Rise of smaller nations typified

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The Independent Football

The England football team have now begun 800 official internationals (two of which were not finished) and the consensus before Saturday evening's was that defeat by the principality of Liechtenstein, all 62 square miles of it, would be the worst result of the lot. With hindsight, that was unfair to a country which proved to be rather more than a mountain range populated by tax dodgers.

The England football team have now begun 800 official internationals (two of which were not finished) and the consensus before Saturday evening's was that defeat by the principality of Liechtenstein, all 62 square miles of it, would be the worst result of the lot. With hindsight, that was unfair to a country which proved to be rather more than a mountain range populated by tax dodgers.

In Peter Jehle, a Champions' League goalkeeper, the Serie B striker Mario Frick and the talented No 9 Thomas Beck, Liechtenstein had players to hold their own in distinguished company. The German coach, Ralf Loose, has instilled discipline and the sort of attacking confidence lacking in teams like Andorra who, as their two games against Mick McCarthy's Republic of Ireland showed, still play to keep the score down (and generally achieve their objective).

Indeed, Loose voiced slight disappointment that his side did not give England more of a fright on Saturday. "I am satisfied with my team and it was bad luck that we didn't score," he said. So, having already denied Macedonia two points in Vaduz, Loose's once habitual losers should be capable of making Slovakia and even Turkey work hard for their expected victories.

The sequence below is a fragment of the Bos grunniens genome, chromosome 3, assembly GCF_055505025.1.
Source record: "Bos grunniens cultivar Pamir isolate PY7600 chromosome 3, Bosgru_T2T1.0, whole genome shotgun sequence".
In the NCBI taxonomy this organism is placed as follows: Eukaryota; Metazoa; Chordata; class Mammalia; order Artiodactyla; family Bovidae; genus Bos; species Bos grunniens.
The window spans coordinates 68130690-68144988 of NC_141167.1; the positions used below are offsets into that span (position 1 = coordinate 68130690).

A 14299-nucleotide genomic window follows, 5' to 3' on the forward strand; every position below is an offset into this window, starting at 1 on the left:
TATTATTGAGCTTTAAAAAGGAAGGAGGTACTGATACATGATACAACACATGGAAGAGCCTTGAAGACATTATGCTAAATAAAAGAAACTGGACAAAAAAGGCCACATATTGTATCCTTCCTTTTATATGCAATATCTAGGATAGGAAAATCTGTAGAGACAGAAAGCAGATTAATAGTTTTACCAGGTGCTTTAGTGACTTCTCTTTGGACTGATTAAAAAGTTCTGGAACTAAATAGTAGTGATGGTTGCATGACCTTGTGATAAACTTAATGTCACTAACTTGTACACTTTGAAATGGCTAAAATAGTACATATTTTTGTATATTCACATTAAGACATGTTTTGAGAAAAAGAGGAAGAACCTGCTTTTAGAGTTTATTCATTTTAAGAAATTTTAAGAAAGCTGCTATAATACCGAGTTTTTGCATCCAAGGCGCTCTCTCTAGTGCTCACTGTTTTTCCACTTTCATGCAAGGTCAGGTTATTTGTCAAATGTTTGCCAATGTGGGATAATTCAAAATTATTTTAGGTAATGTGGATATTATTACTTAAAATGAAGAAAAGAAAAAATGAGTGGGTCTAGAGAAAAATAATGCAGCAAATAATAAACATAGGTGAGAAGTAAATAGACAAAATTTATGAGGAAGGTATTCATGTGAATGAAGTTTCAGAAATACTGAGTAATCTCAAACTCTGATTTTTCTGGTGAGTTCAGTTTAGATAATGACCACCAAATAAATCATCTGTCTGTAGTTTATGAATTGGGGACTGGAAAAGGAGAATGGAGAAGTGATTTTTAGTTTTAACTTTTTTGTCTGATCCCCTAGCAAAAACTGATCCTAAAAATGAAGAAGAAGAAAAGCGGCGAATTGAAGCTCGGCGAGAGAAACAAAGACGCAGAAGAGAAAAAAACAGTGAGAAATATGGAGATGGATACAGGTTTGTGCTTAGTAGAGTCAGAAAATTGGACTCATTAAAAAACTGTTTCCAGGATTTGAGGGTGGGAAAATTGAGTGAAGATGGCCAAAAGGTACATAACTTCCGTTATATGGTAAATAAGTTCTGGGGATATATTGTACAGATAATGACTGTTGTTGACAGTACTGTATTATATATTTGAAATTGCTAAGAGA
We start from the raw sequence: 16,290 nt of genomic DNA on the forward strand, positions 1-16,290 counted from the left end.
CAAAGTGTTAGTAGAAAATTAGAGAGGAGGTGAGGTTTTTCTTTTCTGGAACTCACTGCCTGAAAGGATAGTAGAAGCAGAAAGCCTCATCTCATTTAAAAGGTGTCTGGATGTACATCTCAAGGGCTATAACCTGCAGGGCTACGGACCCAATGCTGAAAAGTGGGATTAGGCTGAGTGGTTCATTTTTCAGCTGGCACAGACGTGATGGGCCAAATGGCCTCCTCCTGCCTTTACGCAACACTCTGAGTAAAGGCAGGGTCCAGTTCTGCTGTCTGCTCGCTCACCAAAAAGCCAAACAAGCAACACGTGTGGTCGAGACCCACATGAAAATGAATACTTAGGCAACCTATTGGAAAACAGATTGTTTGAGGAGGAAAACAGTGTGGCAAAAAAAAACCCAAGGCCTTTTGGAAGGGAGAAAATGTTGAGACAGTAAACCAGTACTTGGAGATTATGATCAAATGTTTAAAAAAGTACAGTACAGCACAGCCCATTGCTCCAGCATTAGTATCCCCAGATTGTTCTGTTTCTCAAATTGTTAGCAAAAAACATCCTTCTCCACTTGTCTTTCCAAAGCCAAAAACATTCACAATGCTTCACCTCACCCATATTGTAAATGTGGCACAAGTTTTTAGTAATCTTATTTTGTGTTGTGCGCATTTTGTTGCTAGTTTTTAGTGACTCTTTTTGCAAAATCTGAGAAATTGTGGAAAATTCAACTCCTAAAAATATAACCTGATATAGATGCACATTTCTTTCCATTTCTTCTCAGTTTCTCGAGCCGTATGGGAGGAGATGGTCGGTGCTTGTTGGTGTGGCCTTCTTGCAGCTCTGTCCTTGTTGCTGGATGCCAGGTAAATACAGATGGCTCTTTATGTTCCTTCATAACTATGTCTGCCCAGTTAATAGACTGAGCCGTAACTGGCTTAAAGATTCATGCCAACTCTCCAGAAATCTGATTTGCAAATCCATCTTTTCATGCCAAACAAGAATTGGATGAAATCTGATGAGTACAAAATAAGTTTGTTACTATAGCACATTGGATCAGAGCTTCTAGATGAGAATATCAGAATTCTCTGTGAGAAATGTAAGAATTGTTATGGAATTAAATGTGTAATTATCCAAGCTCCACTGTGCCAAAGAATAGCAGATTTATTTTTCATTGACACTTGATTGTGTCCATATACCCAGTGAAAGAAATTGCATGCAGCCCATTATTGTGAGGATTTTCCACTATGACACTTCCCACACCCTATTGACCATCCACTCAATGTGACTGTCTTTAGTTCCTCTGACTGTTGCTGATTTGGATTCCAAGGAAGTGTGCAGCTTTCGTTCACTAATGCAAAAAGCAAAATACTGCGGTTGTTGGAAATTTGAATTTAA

So if Liechtenstein merit only 152nd place in Fifa's admittedly fallible ranking lists, are there, as international managers would love us to believe, really no easy games any more? Results like Saturday's – Lithuania's draw with Germany and Albania's defeat of Russia certainly – support the coaches' argument that there has been an evening up of standards since, say, the Swinging Sixties when England once knocked in 40 goals in six games, 11 of them to Jimmy Greaves.

Such comfortable victories as there are these days tend to be on home ground, either against the real minnows or countries from far afield like Mexico and Paraguay, neither of whom offered much resistance to Sven Goran Eriksson's side on their most recent visit. Even so, Luxembourg's 6-0 defeat by Kevin Keegan's team in 1999 was the only one of that magnitude in England over the past 10 years.

On their own tight little grounds, opponents of limited ambition can generally minimise the damage with a combination of packing the midfield and defending deep, preferably on a surface that undermines the superior side's passing.

Thus, by the early Seventies, teams like Cyprus and Malta were able to restrict England to 1-0 victories on the sand of Limassol or Valletta, while accepting a proper beating at Wembley in the return game.

In a more modern era, the 51 matches under Terry Venables and Glenn Hoddle produced only one real romp, Venables' 5-0 success at home to Greece. Even Graham Taylor's valedictory 7-1 win over San Marino on neutral ground (and a good pitch) in Bologna is best remembered for the opposition's goal – David Gualtieri's stunning effort after eight seconds.

And so to Wednesday's visit of Turkey, whose improvement sums up changing standards better than anyone's. Arriving with a goal difference of 0-29 in nine games against England, they will be accorded the respect due to a team finishing third at the last World Cup.

"After the game, you can say it's easy,'' Eriksson declared last Friday afternoon. In the Rheinpark Stadium 24 hours later it was never that.

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